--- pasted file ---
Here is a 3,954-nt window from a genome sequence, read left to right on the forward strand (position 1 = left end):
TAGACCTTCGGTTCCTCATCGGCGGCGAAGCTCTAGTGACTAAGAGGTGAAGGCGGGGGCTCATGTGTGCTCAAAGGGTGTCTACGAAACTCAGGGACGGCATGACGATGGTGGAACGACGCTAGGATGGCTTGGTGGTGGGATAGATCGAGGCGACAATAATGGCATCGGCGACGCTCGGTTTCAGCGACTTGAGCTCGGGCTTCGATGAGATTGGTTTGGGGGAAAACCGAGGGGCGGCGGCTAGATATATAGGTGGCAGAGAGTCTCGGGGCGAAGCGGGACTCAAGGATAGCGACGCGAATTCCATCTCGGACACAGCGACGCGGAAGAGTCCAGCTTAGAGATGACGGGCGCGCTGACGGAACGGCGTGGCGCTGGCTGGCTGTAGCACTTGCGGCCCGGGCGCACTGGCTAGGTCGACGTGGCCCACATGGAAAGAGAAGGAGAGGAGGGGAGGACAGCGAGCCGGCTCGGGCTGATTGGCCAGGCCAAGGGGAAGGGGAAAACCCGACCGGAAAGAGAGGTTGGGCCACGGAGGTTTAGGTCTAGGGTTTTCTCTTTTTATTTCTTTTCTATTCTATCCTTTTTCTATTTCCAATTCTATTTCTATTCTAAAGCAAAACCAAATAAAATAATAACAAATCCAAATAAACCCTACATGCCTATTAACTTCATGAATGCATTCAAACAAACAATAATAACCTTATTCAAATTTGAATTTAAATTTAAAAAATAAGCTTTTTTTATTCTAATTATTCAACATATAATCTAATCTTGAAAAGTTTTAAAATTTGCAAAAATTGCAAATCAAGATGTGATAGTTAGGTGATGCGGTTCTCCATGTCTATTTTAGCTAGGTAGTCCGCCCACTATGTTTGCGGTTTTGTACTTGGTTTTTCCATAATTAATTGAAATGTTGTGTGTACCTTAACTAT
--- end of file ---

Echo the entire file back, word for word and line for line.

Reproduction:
Here is a 3,954-nt window from a genome sequence, read left to right on the forward strand (position 1 = left end):
TAGACCTTCGGTTCCTCATCGGCGGCGAAGCTCTAGTGACTAAGAGGTGAAGGCGGGGGCTCATGTGTGCTCAAAGGGTGTCTACGAAACTCAGGGACGGCATGACGATGGTGGAACGACGCTAGGATGGCTTGGTGGTGGGATAGATCGAGGCGACAATAATGGCATCGGCGACGCTCGGTTTCAGCGACTTGAGCTCGGGCTTCGATGAGATTGGTTTGGGGGAAAACCGAGGGGCGGCGGCTAGATATATAGGTGGCAGAGAGTCTCGGGGCGAAGCGGGACTCAAGGATAGCGACGCGAATTCCATCTCGGACACAGCGACGCGGAAGAGTCCAGCTTAGAGATGACGGGCGCGCTGACGGAACGGCGTGGCGCTGGCTGGCTGTAGCACTTGCGGCCCGGGCGCACTGGCTAGGTCGACGTGGCCCACATGGAAAGAGAAGGAGAGGAGGGGAGGACAGCGAGCCGGCTCGGGCTGATTGGCCAGGCCAAGGGGAAGGGGAAAACCCGACCGGAAAGAGAGGTTGGGCCACGGAGGTTTAGGTCTAGGGTTTTCTCTTTTTATTTCTTTTCTATTCTATCCTTTTTCTATTTCCAATTCTATTTCTATTCTAAAGCAAAACCAAATAAAATAATAACAAATCCAAATAAACCCTACATGCCTATTAACTTCATGAATGCATTCAAACAAACAATAATAACCTTATTCAAATTTGAATTTAAATTTAAAAAATAAGCTTTTTTTATTCTAATTATTCAACATATAATCTAATCTTGAAAAGTTTTAAAATTTGCAAAAATTGCAAATCAAGATGTGATAGTTAGGTGATGCGGTTCTCCATGTCTATTTTAGCTAGGTAGTCCGCCCACTATGTTTGCGGTTTTGTACTTGGTTTTTCCATAATTAATTGAAATGTTGTGTGTACCTTAACTAT